Choose Carefully Where to Expend Your Energy
By Jeannette Webb
There are people who are a bundle of energy. I am not one of them. If you are blessed in this way, you can quit reading here. If you struggle with having enough stamina to get to the end of your To Do List, you might want to continue reading.
Any dedicated parent is faced with a myriad of choices in how they spend their time. There are duties in every area of life: work, church, community, friends, children’s activities, home upkeep, vehicle maintenance, grocery shopping, and meal preparation to name a few. If you homeschool, add all the responsibilities of teaching multiple grades in multiple subjects, principal, high school counselor, coach, office secretary, bus driver, and janitor to the list.
I’m sure you know the drill.
For those of us who can’t get by on four hours of sleep a night, the problem becomes readily apparent. How do you chose what to do when you can’t get it all done or at least done the way you’d like?
While I haven’t always made the right choice, years of experience have shown me the wisdom of keeping an eternal perspective. If it doesn’t matter for eternity, it probably isn’t that big a deal today. As a young parent, I had to come to grips with the fact that time spent loving, training, disciplining, and discipling my children would matter for generations. My parenting would impact my children, my grandchildren, and all the generations to follow. Dusting my furniture would only last for about 24 hours in this old farmhouse. The contrast was sobering.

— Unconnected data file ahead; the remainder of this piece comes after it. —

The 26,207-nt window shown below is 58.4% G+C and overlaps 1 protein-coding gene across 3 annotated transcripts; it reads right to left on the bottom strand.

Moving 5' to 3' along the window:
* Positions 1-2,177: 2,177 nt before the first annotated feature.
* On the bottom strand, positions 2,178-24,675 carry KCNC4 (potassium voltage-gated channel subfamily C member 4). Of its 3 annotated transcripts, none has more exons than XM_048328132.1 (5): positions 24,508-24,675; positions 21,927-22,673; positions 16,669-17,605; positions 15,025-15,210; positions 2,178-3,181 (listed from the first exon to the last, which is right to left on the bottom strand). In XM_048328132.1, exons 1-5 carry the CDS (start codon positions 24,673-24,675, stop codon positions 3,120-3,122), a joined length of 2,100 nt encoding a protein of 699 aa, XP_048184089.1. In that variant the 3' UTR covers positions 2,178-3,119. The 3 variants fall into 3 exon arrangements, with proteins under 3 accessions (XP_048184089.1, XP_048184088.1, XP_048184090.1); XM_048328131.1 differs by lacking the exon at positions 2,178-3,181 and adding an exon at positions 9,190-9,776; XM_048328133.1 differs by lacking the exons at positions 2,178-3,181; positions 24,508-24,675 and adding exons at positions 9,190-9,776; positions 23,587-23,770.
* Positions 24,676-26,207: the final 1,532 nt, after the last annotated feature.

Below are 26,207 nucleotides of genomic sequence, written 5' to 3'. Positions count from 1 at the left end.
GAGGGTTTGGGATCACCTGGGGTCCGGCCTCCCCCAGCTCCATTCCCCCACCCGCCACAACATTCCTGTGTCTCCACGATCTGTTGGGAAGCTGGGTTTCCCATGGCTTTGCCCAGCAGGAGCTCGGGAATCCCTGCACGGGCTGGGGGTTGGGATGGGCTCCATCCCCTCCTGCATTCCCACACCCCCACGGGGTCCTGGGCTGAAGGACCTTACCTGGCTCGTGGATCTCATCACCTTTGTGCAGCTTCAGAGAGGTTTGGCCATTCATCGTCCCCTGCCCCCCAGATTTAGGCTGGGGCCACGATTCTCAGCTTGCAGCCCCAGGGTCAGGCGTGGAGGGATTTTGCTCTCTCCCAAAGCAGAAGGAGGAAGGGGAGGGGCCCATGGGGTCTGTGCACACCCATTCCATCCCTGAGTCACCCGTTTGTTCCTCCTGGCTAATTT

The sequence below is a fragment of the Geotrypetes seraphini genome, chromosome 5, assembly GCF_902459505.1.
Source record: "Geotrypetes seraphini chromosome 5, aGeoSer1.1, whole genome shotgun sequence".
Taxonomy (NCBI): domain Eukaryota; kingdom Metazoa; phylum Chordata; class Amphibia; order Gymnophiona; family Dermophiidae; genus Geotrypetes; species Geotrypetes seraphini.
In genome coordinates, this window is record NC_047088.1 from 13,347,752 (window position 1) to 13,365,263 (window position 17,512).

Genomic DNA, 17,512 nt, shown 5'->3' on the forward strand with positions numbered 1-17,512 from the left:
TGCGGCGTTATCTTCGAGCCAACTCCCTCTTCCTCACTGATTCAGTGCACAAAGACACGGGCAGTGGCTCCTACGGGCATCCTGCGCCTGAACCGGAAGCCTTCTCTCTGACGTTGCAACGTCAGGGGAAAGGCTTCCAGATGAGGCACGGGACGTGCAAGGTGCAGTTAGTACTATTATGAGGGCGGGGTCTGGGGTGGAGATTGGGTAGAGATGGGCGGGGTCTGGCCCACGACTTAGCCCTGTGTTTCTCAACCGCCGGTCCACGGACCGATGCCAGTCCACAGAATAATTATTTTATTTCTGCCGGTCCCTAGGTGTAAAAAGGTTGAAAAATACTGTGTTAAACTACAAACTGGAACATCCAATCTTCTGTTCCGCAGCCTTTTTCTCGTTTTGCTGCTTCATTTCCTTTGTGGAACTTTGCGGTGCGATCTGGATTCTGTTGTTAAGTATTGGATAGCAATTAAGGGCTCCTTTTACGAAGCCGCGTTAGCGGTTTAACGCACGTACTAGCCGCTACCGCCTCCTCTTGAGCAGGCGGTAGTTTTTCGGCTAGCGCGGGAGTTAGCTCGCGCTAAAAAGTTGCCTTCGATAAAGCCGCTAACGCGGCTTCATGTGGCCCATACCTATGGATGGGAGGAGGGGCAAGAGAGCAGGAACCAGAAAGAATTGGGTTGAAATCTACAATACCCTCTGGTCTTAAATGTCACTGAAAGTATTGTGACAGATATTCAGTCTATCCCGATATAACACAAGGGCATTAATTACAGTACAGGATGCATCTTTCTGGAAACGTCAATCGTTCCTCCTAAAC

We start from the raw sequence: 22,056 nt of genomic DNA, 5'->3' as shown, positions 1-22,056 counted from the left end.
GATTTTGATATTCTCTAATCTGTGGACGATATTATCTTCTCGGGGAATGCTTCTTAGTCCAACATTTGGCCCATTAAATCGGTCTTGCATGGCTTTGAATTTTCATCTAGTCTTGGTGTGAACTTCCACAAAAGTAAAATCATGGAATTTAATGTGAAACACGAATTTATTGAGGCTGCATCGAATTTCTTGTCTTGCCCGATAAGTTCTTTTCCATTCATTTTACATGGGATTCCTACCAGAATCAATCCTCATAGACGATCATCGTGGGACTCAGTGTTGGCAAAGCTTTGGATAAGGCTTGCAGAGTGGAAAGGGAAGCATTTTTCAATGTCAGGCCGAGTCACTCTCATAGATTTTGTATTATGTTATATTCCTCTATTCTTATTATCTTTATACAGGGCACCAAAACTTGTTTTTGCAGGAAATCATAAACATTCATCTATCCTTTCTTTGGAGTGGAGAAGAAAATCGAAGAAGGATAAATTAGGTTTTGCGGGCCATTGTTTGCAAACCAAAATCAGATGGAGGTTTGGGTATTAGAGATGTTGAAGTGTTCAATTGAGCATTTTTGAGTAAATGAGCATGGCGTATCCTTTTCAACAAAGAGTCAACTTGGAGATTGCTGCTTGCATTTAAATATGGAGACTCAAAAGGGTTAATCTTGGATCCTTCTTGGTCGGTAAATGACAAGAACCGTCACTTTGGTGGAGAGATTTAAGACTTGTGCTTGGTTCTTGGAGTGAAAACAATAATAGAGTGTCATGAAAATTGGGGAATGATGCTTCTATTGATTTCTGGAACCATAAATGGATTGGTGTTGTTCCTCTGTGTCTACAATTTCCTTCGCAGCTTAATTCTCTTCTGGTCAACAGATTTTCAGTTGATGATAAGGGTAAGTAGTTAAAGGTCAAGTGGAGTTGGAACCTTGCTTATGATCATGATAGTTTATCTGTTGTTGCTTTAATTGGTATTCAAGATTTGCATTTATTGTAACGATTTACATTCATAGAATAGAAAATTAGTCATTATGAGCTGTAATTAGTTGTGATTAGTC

I need to be honest that a clean house is important to me as is a functioning car and good food. But, when faced with an either/or situation, I became comfortable letting the frivolous slide in favor of relationship.
It might help to view your choices as investments. We invest our money very carefully. We should be even more meticulous about how we invest our time. One brilliant young mother I know was pursing a promising career while raising a young family. She eventually realized that she could do her job sleep deprived, but she could not parent well. She made major changes in her life to ensure that the best she had to offer was available to her family, not the leftovers. If you’ve chosen to come home to educate your children, you need to be aware that most homeschool moms still give the kids the leftovers. Moms get so caught up in the curriculum selection and teaching, the homeschool co-op responsibilities, the music lessons, etc. that the relationship with the kids takes back seat.
My homeschooling days are over, but I still have daily choices to make in how I spend my time. You can rest assured that the lengthy incoming phone call from my husband or adult children trumps a scrubbed floor. Every time.